The current record holder for the world’s oldest father has broken his own record by having yet another child. This is the 21st child for Nanu Ram Jogi. This offers conclusive evidence along with Donald Trump marrying one of the cuter chicks in the world that at least a percentage of the female population will marry anyone for money.
Mr Jogi’s children and grandchildren live in six houses attached to his two-storey family home.
He said: “I have a perfect life – with so many children and grandchildren all around me, it keeps me young.”
His wife on the other hand is living out some kind of horrible slurpee machine gone wrong nightmare at least on a few nights a week.
Nanu should provide hope for all the world’s thirty something geeks and nerds living in their parent’s basements that eventually they might find true love. Or at the very least a good deal on a mail order bride in their golden years.
Let’s see by the time this kid graduates high school Nanu will have been dead for several years. This is of course assuming that Nike gives him time off from kindergarten to pursue his education.
Indian farmer Nanu Ram Jogi, who is married to his fourth wife, boasts he does not want to stop, and plans to continue producing children until he is 100.
Mr Jogi admits he is not certain how many children his series of four wives have borne him – but counts at least 12 sons and nine daughters and 20 grandchildren.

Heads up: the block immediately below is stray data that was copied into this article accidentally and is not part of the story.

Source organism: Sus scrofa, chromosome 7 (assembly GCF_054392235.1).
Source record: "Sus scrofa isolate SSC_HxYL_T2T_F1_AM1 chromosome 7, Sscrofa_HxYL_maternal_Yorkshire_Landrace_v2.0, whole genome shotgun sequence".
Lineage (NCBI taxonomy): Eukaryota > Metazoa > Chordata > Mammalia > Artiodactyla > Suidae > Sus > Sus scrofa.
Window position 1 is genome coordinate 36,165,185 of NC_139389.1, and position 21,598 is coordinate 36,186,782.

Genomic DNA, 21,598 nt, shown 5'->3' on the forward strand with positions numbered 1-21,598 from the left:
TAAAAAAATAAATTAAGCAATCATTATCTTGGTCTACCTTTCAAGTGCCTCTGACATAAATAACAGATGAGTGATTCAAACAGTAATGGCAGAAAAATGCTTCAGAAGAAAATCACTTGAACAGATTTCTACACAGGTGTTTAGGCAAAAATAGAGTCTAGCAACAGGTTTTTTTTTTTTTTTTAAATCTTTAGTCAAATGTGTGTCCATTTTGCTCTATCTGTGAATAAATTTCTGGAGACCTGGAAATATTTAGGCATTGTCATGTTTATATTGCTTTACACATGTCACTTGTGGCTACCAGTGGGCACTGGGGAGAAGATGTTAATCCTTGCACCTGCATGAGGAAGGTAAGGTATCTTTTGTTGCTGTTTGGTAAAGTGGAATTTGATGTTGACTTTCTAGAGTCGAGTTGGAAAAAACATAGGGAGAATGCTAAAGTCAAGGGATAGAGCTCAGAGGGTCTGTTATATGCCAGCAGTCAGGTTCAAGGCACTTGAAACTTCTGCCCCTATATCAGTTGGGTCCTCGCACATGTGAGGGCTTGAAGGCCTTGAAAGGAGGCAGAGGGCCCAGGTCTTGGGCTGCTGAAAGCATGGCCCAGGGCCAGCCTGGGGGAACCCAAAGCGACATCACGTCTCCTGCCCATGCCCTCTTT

Proud father: Nanu Ram Jogi with his youngest child, two-week-old Girija Rajkumari
Two-week-old daughter Girija Rajkumari is the latest addition to the proud father’s family.
“Women love me,” Mr Jogi said. “I want to have more children. I can survive another few decades and want to have children till I am 100 – then maybe I will stop.”
Mr Jogi, who attributes his remarkable virility to daily walks and plenty of meat, said: “I eat all kinds of meat – rabbits, lamb, chicken and wild animals.”
Mr Jogi fathered his eldest daughter, Sita Devi, in 1943. His latest wife, Saburi, who has given him seven children, was first married to his eldest son Shiv Lal, who died 10 years ago.
Speaking from the family home in a remote village in Rajasthan, she said:
“At first I didn’t want to stay here after my husband died. But Nanu promised to look after me and now we have seven children.”